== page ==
ADAM GLYNN, Emory University
JACOB EISENSTEIN, Georgia Institute of Technology
ERIC GILBERT, University of Michigan

This paper looks at the success of Reddit’s closing of communities filled with hate speech in reducing hate speech across the platform.

Key points:

The empirical work in this paper suggests that when narrowly applied to small, specific groups, banning deviant hate groups can work to reduce and contain the behavior.

The banning of r/fatpeoplehate and r/CoonTown led to the rise of alternatives on, for example, where the core group of users from Reddit reorganized. For instance, in another ongoing study, we observed that 1,536 r/fatpeoplehate users have exact match usernames on The users of the Voat equivalents of the two banned subreddits continue to engage in racism and fat-shaming [22, 45]. In a sense, Reddit has made these users (from banned subreddits) someone else’s problem. To be clear, from a macro persepctive, Reddit’s actions likely did not make the internet safer or less hateful. One possible interpretation, given the evidence at hand, is that the ban drove the users from these banned subreddits to darker corners of the internet.


Classification and Its Consequences for Online Harassment: Design Insights from HeartMob

LINDSAY BLACKWELL, University of Michigan School of Information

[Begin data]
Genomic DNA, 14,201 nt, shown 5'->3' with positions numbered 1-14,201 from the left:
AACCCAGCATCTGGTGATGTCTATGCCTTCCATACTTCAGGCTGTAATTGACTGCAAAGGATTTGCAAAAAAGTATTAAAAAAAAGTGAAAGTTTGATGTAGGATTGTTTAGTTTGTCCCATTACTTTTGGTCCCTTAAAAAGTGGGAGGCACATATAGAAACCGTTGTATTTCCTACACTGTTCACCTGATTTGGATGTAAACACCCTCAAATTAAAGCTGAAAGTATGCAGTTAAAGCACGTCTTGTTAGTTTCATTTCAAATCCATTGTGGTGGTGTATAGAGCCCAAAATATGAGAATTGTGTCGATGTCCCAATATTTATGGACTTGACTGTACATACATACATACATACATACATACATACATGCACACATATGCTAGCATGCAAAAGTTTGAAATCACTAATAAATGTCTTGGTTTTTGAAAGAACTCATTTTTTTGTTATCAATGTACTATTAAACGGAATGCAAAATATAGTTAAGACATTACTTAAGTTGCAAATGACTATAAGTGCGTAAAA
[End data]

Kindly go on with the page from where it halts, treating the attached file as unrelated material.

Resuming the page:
JILL DIMOND, Sassafras Tech Collective
SARITA SCHOENEBECK, University of Michigan School of Information
CLIFF LAMPE, University of Michigan School of Information

We examine systems of classification enacted by technical systems, platform policies, and users to demonstrate how 1) labeling serves to validate (or invalidate) harassment experiences; 2) labeling motivates bystanders to provide support; and 3) labeling content as harassment is critical for surfacing community norms around appropriate user behavior… we argue that fully addressing online harassment requires the ongoing integration of vulnerable users’ needs into the design and moderation of online platforms.


Not Funny? The Effects of Factual Versus Sarcastic Journalistic Responses to Uncivil User Comments
Marc Ziegele, Pablo B. Jost

Incivility in user comments on news websites has been discussed as a significant problem of online participation. Previous research suggests that news outlets should tackle this problem by interactively moderating uncivil postings and asking their authors to discuss more civilized. We argue that this kind of interactive comment moderation as well as different response styles to uncivil comments (i.e., factual vs. sarcastic) differently affect observers’ evaluations of the discussion atmosphere, the credibility of the news outlet, the quality of its stories, and ultimately observers’ willingness to participate in the discussions. Results from an online experiment show that factual responses to uncivil comments indirectly increase participation rates by suggesting a deliberative discussion atmosphere. In contrast, sarcastic responses indirectly deteriorate participation rates due to a decrease in the credibility of the news outlet and the quality of its stories. Sarcastic responses however increase the entertainment value of the discussions.